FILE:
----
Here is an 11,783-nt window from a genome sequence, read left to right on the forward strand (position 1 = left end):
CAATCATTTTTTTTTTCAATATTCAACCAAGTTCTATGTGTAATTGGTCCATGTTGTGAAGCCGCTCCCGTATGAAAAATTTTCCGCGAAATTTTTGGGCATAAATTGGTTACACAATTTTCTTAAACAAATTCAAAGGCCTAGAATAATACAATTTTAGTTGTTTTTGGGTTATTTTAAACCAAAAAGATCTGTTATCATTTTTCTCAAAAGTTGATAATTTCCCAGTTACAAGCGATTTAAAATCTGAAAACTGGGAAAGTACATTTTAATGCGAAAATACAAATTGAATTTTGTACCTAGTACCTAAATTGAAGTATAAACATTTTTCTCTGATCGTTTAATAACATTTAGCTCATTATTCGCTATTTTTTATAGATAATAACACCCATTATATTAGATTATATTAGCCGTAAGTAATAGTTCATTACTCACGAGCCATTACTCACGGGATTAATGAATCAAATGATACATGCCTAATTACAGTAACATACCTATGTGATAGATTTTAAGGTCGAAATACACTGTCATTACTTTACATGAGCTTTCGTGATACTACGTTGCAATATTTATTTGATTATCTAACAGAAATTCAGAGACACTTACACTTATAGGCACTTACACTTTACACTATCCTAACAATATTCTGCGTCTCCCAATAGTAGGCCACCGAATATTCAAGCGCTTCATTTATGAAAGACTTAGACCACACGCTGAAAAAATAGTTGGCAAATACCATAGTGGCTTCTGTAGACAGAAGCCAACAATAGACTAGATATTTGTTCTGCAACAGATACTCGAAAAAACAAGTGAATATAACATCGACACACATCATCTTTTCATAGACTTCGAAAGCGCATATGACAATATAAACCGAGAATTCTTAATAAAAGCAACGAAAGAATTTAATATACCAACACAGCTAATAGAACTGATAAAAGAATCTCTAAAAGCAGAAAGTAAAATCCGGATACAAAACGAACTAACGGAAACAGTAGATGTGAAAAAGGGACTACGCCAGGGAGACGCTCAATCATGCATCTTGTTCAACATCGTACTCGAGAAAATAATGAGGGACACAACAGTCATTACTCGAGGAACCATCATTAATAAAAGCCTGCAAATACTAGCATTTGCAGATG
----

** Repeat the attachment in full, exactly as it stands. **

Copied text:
Here is an 11,783-nt window from a genome sequence, read left to right on the forward strand (position 1 = left end):
CAATCATTTTTTTTTTCAATATTCAACCAAGTTCTATGTGTAATTGGTCCATGTTGTGAAGCCGCTCCCGTATGAAAAATTTTCCGCGAAATTTTTGGGCATAAATTGGTTACACAATTTTCTTAAACAAATTCAAAGGCCTAGAATAATACAATTTTAGTTGTTTTTGGGTTATTTTAAACCAAAAAGATCTGTTATCATTTTTCTCAAAAGTTGATAATTTCCCAGTTACAAGCGATTTAAAATCTGAAAACTGGGAAAGTACATTTTAATGCGAAAATACAAATTGAATTTTGTACCTAGTACCTAAATTGAAGTATAAACATTTTTCTCTGATCGTTTAATAACATTTAGCTCATTATTCGCTATTTTTTATAGATAATAACACCCATTATATTAGATTATATTAGCCGTAAGTAATAGTTCATTACTCACGAGCCATTACTCACGGGATTAATGAATCAAATGATACATGCCTAATTACAGTAACATACCTATGTGATAGATTTTAAGGTCGAAATACACTGTCATTACTTTACATGAGCTTTCGTGATACTACGTTGCAATATTTATTTGATTATCTAACAGAAATTCAGAGACACTTACACTTATAGGCACTTACACTTTACACTATCCTAACAATATTCTGCGTCTCCCAATAGTAGGCCACCGAATATTCAAGCGCTTCATTTATGAAAGACTTAGACCACACGCTGAAAAAATAGTTGGCAAATACCATAGTGGCTTCTGTAGACAGAAGCCAACAATAGACTAGATATTTGTTCTGCAACAGATACTCGAAAAAACAAGTGAATATAACATCGACACACATCATCTTTTCATAGACTTCGAAAGCGCATATGACAATATAAACCGAGAATTCTTAATAAAAGCAACGAAAGAATTTAATATACCAACACAGCTAATAGAACTGATAAAAGAATCTCTAAAAGCAGAAAGTAAAATCCGGATACAAAACGAACTAACGGAAACAGTAGATGTGAAAAAGGGACTACGCCAGGGAGACGCTCAATCATGCATCTTGTTCAACATCGTACTCGAGAAAATAATGAGGGACACAACAGTCATTACTCGAGGAACCATCATTAATAAAAGCCTGCAAATACTAGCATTTGCAGATG